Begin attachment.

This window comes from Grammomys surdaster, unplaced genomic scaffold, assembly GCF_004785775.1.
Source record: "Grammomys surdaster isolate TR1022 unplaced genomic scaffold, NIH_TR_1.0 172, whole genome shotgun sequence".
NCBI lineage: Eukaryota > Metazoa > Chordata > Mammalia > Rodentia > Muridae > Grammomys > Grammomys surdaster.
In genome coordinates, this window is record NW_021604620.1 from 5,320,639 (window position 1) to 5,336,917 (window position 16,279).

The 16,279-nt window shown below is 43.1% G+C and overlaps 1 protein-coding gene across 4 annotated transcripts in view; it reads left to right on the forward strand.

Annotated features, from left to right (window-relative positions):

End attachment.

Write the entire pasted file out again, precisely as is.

This window comes from Grammomys surdaster, unplaced genomic scaffold, assembly GCF_004785775.1.
Source record: "Grammomys surdaster isolate TR1022 unplaced genomic scaffold, NIH_TR_1.0 172, whole genome shotgun sequence".
NCBI lineage: Eukaryota > Metazoa > Chordata > Mammalia > Rodentia > Muridae > Grammomys > Grammomys surdaster.
In genome coordinates, this window is record NW_021604620.1 from 5,320,639 (window position 1) to 5,336,917 (window position 16,279).

The 16,279-nt window shown below is 43.1% G+C and overlaps 1 protein-coding gene across 4 annotated transcripts in view; it reads left to right on the forward strand.

Annotated features, from left to right (window-relative positions):